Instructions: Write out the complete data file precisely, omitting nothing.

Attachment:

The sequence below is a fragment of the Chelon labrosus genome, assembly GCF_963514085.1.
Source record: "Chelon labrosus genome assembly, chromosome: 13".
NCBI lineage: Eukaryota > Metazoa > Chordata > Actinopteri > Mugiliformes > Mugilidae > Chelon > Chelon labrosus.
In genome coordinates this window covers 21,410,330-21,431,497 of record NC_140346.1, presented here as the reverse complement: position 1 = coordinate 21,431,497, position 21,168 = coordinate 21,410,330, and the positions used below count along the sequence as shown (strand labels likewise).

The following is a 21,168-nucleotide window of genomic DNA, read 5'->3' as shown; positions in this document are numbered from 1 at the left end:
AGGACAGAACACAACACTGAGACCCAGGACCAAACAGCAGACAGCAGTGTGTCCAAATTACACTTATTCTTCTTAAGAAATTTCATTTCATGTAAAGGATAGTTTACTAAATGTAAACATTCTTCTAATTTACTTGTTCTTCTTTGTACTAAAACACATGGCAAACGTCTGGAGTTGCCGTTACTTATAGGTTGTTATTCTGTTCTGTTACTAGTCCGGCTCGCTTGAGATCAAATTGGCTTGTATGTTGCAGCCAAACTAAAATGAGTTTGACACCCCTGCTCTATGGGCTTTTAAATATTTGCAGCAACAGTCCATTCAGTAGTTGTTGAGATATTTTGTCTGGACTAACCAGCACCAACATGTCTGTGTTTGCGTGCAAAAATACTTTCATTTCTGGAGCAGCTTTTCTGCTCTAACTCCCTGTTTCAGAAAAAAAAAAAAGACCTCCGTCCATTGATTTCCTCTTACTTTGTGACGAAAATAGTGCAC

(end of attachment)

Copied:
The sequence below is a fragment of the Chelon labrosus genome, assembly GCF_963514085.1.
Source record: "Chelon labrosus genome assembly, chromosome: 13".
NCBI lineage: Eukaryota > Metazoa > Chordata > Actinopteri > Mugiliformes > Mugilidae > Chelon > Chelon labrosus.
In genome coordinates this window covers 21,410,330-21,431,497 of record NC_140346.1, presented here as the reverse complement: position 1 = coordinate 21,431,497, position 21,168 = coordinate 21,410,330, and the positions used below count along the sequence as shown (strand labels likewise).

The following is a 21,168-nucleotide window of genomic DNA, read 5'->3' as shown; positions in this document are numbered from 1 at the left end:
AGGACAGAACACAACACTGAGACCCAGGACCAAACAGCAGACAGCAGTGTGTCCAAATTACACTTATTCTTCTTAAGAAATTTCATTTCATGTAAAGGATAGTTTACTAAATGTAAACATTCTTCTAATTTACTTGTTCTTCTTTGTACTAAAACACATGGCAAACGTCTGGAGTTGCCGTTACTTATAGGTTGTTATTCTGTTCTGTTACTAGTCCGGCTCGCTTGAGATCAAATTGGCTTGTATGTTGCAGCCAAACTAAAATGAGTTTGACACCCCTGCTCTATGGGCTTTTAAATATTTGCAGCAACAGTCCATTCAGTAGTTGTTGAGATATTTTGTCTGGACTAACCAGCACCAACATGTCTGTGTTTGCGTGCAAAAATACTTTCATTTCTGGAGCAGCTTTTCTGCTCTAACTCCCTGTTTCAGAAAAAAAAAAAAGACCTCCGTCCATTGATTTCCTCTTACTTTGTGACGAAAATAGTGCAC